I love when an album’s music matches the cover art.
This week, Brooklyn-based three piece Jukebox the Ghost has delivered a fine example of such with their third album, Safe Travels. Much like the album art, which takes some brilliant and bold (if conventional) colors and does something beautiful and delightful with them, Jukebox has crafted an album out of straightforward, conventional elements and yet somehow managed to make it sound new and inspiring in the process.
Jukebox the Ghost sound especially like a Ben Folds vs. Eric Hutchinson vs. The Head and the Heart mashup at times, and at others, you’d swear you were listening to Ben Gibbard singing for Scissor Sisters. The Head and the Heart comparisons are striking mostly because of the plunky piano featured on most songs, although the dynamics are typically more aggressive and give this album a vibe that leans much farther towards pop than folk. And as for the vocals – well, Ben Thornewill’s voice is Gibbard-esque enough to begin with, but when he inflects a certain direction or when the harmonies come in, it’s positively Death Cab. Every now and then a Foxy Shazam-like guitar riff will pop up and surprise you, but it’s a decent fit with the overall mix and certainly doesn’t detract from the catchy hooks and upbeat aesthetic.
If Jukebox the Ghost commits a crime with Safe Travels, it’s only that it is unable to live up to the unreasonably lofty expectations it sets for itself in the first four songs. Which is not to say that Safe Travels is a letdown at all; just that the first four songs are really good. A few other winners are sprinkled throughout the rest of the album – see “Adulthood,” “Ghosts in Empty Houses,” and “Everybody Knows” – but the quartet of easy pleasers “Somebody,” “Oh, Emily,” “At Last,” and “Say When” are pure joy.
Lead track “Somebody” is a clear winner, combining a falsetto chorus with just enough Phoenix-like lightweight guitar work to shade it with an Indie hue, and the creative click-clacky drumming on “Oh, Emily” is enough to make you happy by itself. “At Last” is perhaps the best song on Safe Travels, spinning a tale of maybe-fated romance to the tune of stirring walk up crescendos and Gibbard-as-ever vocals. There are hints of flamboyance thoughout (see: string flourishes, occasional “OOHs,” and previous Scissor Sisters and Foxy Shazam references). But it’s never over the top; always just enough to keep things interesting.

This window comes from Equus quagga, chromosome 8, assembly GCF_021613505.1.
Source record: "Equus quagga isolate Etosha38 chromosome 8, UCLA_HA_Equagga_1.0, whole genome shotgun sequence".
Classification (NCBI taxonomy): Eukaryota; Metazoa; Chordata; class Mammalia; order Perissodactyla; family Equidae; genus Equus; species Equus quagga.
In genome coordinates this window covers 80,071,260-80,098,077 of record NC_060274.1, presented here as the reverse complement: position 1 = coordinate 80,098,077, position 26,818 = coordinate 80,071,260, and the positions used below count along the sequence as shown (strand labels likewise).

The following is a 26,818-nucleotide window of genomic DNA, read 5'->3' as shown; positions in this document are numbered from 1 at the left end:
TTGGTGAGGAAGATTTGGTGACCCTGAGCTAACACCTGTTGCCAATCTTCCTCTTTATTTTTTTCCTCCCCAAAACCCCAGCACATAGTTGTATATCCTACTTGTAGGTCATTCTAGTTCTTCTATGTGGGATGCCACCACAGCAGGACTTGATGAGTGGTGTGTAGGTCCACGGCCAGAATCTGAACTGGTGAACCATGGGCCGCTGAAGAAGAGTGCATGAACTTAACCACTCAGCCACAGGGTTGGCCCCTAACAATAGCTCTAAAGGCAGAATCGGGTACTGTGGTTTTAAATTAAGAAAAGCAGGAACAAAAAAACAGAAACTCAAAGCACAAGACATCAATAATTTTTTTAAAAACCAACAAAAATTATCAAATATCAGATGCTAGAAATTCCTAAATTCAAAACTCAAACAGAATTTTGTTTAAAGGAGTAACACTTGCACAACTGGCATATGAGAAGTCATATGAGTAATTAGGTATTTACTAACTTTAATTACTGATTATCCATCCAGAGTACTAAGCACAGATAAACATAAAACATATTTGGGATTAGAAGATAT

In keeping with the “getting old is weird” theme set by so many others this year, “Adulthood” takes a gander at what it’s like to still feel young as the body continues to age – which, tongue-in-cheek they ultimately conclude, “no one survives.”
Thornewill’s piano skills don’t go unnoticed on Safe Travels; it’s clear he knows what he is doing on the keys (clear from most of the songs, but especially the downtempo “Devils on Our Side”). His range is impressive, and it maximizes the potential of songs that could never reach as high with a less gifted pianist. All three – Thornewill, guitarist Tommy Siegel, and drummer Jesse Kristin – pull their own weight and, from the sounds of the album, generate great chemistry together.
Jukebox the Ghost are clever but not obscure, smart but unpretentious. Headiness might have its place, but it’s not on this canvas of fun tunes. Just as it’s sometimes more important for a writer to write clearly than to use big words, Jukebox the Ghost have musicked clearly, purposing to have fun with their brand of pop and achieving their goal to great success. Safe Travels is a terrific introduction to this group if you’ve never heard of them before – here’s hoping it colors your week like it has colored mine.
(2) Oh, Emily
(3) At Last
(4) Say When
(8) Ghosts in Empty Houses
(12) Everybody Knows